It’s time we have a conversation about pay
It’s time we have a conversation about pay inequity for animal caregivers across our field.
When I first moved to Kanab, Utah, and started at Best Friends, I had $20 in my pocket, lived in the back of a van and showered at the local gym. My first paycheck was $183. At that point, the founders of Best Friends weren’t even getting paid, so I thought to myself: “I guess this kind of pay is a rite of passage and I have to put in my dues.”
Each morning, I would show up at the Sanctuary for my daily assignments and basically do whatever work was needed to keep the place afloat: fixing fences, installing irrigation systems, taking care of the animals ― you name it. I had the mentality that it didn’t matter that I wasn’t being paid a living wage, because I was passionate about the cause and that would be enough to carry me through. It was worth the sacrifice of life’s niceties which, when I think about it, probably included a few necessities as well.
Since then, I’ve carried the mindset that making these types of sacrifices is how it works in our field, especially for “front line caregivers” or “kennel workers” ― two titles for our critical animal care staff that I’ve used in the past but now really rub me the wrong way. My rationale, which isn’t uncommon in a lot of sectors of our society, was that I had sacrificed and paid my dues, so other people should, too. The saying has always been that “You’ll never get rich working in animal care,” but the reality was that you weren’t even making a decent wage.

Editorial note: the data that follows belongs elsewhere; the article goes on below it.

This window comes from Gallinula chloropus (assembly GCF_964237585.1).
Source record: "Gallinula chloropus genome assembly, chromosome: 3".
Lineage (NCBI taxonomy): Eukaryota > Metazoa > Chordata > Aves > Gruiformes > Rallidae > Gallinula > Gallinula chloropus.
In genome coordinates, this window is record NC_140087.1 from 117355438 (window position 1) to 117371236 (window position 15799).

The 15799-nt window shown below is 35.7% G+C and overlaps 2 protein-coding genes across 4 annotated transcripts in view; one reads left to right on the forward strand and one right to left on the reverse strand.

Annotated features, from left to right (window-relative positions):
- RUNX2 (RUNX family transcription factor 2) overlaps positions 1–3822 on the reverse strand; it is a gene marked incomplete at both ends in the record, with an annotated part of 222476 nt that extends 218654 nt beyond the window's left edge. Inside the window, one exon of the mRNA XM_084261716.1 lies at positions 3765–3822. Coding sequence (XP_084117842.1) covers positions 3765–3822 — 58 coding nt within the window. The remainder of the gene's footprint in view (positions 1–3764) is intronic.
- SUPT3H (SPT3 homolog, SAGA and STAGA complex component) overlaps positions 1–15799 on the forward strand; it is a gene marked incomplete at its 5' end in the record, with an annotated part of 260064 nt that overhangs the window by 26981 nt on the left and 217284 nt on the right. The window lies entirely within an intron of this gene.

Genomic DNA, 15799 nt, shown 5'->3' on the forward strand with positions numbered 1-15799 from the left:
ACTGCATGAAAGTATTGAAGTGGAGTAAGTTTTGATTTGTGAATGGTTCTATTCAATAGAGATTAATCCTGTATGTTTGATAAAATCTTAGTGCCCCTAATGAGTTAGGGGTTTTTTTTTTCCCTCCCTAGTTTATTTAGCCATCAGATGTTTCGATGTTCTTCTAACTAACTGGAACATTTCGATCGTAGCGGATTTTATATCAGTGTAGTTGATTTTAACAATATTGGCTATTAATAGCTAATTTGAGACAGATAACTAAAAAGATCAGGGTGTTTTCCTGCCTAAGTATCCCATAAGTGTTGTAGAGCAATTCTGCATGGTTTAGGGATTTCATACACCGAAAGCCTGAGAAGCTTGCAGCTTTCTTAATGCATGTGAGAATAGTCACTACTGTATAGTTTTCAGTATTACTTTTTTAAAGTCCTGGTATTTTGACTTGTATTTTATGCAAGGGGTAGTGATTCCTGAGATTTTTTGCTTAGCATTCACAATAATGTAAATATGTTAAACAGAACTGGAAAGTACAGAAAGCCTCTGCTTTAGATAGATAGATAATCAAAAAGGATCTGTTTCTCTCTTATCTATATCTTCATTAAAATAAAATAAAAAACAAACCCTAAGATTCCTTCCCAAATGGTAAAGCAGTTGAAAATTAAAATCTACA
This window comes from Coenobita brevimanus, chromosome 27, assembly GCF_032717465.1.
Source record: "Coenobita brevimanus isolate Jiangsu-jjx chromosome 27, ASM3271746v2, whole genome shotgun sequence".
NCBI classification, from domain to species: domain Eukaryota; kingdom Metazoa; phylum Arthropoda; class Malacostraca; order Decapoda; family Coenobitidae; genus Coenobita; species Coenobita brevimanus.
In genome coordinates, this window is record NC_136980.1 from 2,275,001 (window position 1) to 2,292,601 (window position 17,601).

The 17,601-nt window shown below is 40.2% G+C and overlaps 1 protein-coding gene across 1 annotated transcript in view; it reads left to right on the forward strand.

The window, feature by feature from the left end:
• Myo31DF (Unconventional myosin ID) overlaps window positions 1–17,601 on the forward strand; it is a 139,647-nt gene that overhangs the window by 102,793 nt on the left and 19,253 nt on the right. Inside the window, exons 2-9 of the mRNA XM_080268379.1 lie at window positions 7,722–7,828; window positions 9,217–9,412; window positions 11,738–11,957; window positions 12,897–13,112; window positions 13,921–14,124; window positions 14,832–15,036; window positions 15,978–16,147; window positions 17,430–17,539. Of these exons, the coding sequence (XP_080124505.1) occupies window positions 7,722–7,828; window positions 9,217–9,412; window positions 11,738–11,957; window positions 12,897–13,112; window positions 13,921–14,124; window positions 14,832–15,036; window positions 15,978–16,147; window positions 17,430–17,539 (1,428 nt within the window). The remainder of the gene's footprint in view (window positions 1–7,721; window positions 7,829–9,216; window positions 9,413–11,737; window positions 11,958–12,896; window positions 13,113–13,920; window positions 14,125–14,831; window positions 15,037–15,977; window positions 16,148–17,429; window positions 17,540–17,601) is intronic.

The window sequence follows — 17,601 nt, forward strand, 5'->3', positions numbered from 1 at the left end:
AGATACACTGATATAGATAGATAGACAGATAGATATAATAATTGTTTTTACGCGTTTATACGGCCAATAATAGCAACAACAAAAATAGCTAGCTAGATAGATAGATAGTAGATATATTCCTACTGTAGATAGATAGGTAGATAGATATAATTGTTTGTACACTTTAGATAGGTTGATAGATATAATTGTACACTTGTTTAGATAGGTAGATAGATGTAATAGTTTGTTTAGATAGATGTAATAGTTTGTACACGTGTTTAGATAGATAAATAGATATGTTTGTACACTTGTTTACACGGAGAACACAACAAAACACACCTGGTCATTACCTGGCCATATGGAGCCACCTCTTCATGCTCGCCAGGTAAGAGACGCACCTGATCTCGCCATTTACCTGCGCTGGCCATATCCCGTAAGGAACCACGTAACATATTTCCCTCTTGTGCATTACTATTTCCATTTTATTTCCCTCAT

Animal welfare, like many social causes, was once regarded as charitable work, mostly done by affluent volunteers in their spare time with the virtue of good works being the reward for people who didn’t need the money anyway. The importance and the value of animal welfare to society were undervalued and underfunded, and its workers underpaid. That value equation had a long tail and has been difficult to dislodge.
That’s just how it was ― until now. We have spent decades elevating the value of our animal companions in the public’s mindset, and it’s long overdue that we elevate the value of those individuals who do the important work of caring for those animals and saving their lives.
Personally, I’ve done a complete 180 on the topic of animal care pay and it comes down to one simple notion: Our animal caregivers are at the heart of our mission, our organization and what we do every day. They’re taking care of what we love the most: our animals. What they get paid should reflect this value and we shouldn’t, as I once did, think that personal sacrifice is the price of admission into this field.
This work is tough and requires keen skills. Caregivers go from comforting a scared dog one minute, to managing a volunteer the next, to engaging with a potential adopter, donor or even member of the media. They work through difficult, emotionally charged situations, often in dirty conditions, in order to show homeless and lost pets that they are loved. These roles require not just love and care for animals, but an incredible amount of emotional intelligence and stability, interpersonal skills and determination to keep going despite the daily hardships.